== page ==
Air cargo market data analyst WorldACD says the top 20 freight forwarders saw their worldwide market share decline from 44.5 per cent to 43 per cent in 2015 – based on revenue, measured in US dollars.
The Amsterdam firm bases figures on the inputs of more than 60 (mostly large) airlines, who provide their full worldwide air waybill data every month.
WorldACD also says the top 10 forwarders remained unchanged from the previous years and the group accounts for 32 per cent of worldwide air cargo volume while the composition, but also the ranking within the group, remained the same as in 2014.
Behind DGF, the largest forwarders are Kuehne + Nagel (K + N), DB Schenker, Expeditors and Panalpina. K+N, Expeditors, Nippon Express, CEVA and DHL Express achieved growth exceeding the worldwide average of two per cent, but DGF, DB Schenker, Panalpina, UPS SCS and Kintetsu lagged behind.
As in 2014, WorldACD says airlines saw the average yield realised through large agents drop more than the yields realised through the group of forwarders outside the top 100.
Differences between best and worst performers in each group were also significant WorldACD explains. In the top 10, the volume growth ranged from minus 10 per cent to plus seven per cent. Among numbers 11-20, the numbers varied between minus 10 per cent and plus 11 per cent.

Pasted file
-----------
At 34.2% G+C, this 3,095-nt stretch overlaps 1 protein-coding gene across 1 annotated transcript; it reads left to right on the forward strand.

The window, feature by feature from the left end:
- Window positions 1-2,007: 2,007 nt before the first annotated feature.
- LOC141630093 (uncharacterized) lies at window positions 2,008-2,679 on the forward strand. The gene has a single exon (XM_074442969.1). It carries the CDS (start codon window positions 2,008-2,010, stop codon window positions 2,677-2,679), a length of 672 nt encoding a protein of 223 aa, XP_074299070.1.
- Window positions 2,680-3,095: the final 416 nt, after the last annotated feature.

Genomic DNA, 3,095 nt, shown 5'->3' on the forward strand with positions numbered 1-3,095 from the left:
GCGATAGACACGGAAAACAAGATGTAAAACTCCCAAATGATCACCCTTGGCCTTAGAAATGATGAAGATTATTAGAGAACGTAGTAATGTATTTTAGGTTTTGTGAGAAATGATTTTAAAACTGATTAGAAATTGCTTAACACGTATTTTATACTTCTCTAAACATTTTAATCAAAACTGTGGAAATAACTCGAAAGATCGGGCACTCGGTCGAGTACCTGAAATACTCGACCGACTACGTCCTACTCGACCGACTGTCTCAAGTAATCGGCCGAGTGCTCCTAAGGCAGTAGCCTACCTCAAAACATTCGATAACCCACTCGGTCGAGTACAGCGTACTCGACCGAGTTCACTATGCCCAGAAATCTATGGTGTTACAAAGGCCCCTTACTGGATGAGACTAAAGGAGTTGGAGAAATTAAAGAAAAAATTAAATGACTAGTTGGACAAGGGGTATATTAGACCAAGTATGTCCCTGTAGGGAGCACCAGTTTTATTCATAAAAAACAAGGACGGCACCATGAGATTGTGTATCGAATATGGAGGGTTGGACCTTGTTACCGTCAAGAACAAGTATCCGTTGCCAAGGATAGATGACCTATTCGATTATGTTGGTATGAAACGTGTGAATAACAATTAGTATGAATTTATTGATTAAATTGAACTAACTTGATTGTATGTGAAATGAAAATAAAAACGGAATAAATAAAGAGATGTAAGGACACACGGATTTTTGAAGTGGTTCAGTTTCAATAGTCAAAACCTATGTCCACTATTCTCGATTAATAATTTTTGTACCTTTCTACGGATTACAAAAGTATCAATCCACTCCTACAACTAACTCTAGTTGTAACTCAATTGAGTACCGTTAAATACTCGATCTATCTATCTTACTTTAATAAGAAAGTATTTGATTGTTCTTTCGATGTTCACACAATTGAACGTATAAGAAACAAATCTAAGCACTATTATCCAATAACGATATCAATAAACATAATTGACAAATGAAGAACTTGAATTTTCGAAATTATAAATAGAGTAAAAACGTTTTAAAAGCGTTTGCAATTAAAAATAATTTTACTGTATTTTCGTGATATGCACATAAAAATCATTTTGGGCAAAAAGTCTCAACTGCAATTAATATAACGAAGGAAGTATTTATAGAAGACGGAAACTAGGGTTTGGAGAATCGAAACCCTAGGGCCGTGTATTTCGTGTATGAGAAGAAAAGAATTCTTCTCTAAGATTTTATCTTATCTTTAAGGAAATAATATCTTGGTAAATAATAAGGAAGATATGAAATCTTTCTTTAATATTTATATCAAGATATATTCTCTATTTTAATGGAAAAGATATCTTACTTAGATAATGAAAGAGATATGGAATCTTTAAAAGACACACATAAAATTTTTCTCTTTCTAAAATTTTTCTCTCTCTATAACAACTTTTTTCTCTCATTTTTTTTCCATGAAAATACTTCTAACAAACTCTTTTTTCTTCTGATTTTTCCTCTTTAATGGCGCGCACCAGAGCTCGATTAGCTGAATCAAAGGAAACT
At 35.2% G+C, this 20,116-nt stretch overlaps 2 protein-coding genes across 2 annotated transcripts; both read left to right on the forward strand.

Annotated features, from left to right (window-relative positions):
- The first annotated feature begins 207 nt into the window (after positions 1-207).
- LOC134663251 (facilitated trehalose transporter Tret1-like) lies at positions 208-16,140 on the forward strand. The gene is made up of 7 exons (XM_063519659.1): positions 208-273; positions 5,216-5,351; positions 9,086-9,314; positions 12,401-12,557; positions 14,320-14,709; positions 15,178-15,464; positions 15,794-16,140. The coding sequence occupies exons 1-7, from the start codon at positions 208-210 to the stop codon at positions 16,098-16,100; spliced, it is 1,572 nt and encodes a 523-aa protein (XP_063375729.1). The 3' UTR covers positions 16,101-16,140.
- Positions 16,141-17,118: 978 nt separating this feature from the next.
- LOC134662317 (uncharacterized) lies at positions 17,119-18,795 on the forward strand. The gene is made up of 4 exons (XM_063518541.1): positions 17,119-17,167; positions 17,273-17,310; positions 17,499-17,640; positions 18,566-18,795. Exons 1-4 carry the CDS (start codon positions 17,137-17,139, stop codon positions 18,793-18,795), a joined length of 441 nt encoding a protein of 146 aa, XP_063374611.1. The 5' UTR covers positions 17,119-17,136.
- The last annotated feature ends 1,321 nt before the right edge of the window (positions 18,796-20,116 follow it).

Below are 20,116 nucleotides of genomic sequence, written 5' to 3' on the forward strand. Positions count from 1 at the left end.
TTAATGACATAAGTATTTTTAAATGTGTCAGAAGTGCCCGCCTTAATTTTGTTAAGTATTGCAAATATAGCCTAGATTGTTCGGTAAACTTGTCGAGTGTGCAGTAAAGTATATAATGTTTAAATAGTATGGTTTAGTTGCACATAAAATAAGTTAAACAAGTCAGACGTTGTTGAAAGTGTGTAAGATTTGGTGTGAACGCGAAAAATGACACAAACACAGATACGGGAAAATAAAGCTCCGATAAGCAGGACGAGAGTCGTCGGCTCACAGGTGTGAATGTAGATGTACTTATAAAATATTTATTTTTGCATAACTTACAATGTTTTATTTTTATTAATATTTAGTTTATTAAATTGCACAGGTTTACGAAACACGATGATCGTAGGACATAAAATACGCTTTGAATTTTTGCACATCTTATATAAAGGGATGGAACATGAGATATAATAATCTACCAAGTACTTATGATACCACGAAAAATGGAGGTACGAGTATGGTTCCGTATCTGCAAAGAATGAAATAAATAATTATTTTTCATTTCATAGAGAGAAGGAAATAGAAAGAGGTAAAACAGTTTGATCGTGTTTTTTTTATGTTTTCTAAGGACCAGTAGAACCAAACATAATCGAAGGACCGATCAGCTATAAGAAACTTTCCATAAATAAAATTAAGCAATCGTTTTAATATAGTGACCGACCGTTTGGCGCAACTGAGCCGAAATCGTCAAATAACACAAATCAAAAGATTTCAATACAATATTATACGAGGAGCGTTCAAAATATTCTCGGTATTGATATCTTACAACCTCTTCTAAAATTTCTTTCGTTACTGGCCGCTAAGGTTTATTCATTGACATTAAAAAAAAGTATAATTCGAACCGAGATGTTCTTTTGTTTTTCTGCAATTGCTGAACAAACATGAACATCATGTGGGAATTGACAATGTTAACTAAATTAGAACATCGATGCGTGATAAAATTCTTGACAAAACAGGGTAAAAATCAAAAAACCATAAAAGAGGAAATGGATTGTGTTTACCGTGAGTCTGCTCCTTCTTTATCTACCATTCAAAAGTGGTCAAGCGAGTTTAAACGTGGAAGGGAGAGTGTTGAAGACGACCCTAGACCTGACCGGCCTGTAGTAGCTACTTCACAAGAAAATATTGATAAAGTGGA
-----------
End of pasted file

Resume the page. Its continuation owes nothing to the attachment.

WorldACD says: “The group of the top 100 forwarders saw growth of 0.9 per cent, and the many thousands of forwarders outside the top 100, accounting for 43 per cent of total business, achieved better results with an average growth of 3.8 per cent.
“In none of the worldwide regions the top 20 global forwarders outgrew their smaller rivals. In North America, the balance between the two groups was more or less maintained. But this elite group realized a lower growth, and thus lost share, in all other areas.”
WorldACD notes the largest difference in Europe (plus one per cent versus plus seven per cent) and Latin America (minus seven per cent versus minus two per cent).
The share of the top 20 was largest in Europe (53 per cent) and North America (49 per cent), but smallest in Africa (12 per cent) and ME&SA (21 per cent).